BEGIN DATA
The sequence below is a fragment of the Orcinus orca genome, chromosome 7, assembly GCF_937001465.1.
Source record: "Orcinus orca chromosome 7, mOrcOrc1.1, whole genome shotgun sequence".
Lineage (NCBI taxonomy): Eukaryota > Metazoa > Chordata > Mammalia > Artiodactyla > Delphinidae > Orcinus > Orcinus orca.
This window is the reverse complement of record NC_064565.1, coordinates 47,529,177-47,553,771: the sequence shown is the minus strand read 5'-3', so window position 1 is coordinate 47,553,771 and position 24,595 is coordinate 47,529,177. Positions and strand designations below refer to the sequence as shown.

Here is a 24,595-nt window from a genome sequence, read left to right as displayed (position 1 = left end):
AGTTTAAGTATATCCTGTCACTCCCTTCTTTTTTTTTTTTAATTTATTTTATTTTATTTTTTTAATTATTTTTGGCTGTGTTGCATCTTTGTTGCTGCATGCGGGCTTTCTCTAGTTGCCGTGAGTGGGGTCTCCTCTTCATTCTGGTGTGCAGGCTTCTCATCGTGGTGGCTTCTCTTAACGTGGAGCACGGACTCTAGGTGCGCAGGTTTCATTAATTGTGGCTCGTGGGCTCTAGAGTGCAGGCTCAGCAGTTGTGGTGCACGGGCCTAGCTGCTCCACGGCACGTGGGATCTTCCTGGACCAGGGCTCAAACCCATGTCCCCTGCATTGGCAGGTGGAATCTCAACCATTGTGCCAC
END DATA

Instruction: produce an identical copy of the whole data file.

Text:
The sequence below is a fragment of the Orcinus orca genome, chromosome 7, assembly GCF_937001465.1.
Source record: "Orcinus orca chromosome 7, mOrcOrc1.1, whole genome shotgun sequence".
Lineage (NCBI taxonomy): Eukaryota > Metazoa > Chordata > Mammalia > Artiodactyla > Delphinidae > Orcinus > Orcinus orca.
This window is the reverse complement of record NC_064565.1, coordinates 47,529,177-47,553,771: the sequence shown is the minus strand read 5'-3', so window position 1 is coordinate 47,553,771 and position 24,595 is coordinate 47,529,177. Positions and strand designations below refer to the sequence as shown.

Here is a 24,595-nt window from a genome sequence, read left to right as displayed (position 1 = left end):
AGTTTAAGTATATCCTGTCACTCCCTTCTTTTTTTTTTTTAATTTATTTTATTTTATTTTTTTAATTATTTTTGGCTGTGTTGCATCTTTGTTGCTGCATGCGGGCTTTCTCTAGTTGCCGTGAGTGGGGTCTCCTCTTCATTCTGGTGTGCAGGCTTCTCATCGTGGTGGCTTCTCTTAACGTGGAGCACGGACTCTAGGTGCGCAGGTTTCATTAATTGTGGCTCGTGGGCTCTAGAGTGCAGGCTCAGCAGTTGTGGTGCACGGGCCTAGCTGCTCCACGGCACGTGGGATCTTCCTGGACCAGGGCTCAAACCCATGTCCCCTGCATTGGCAGGTGGAATCTCAACCATTGTGCCAC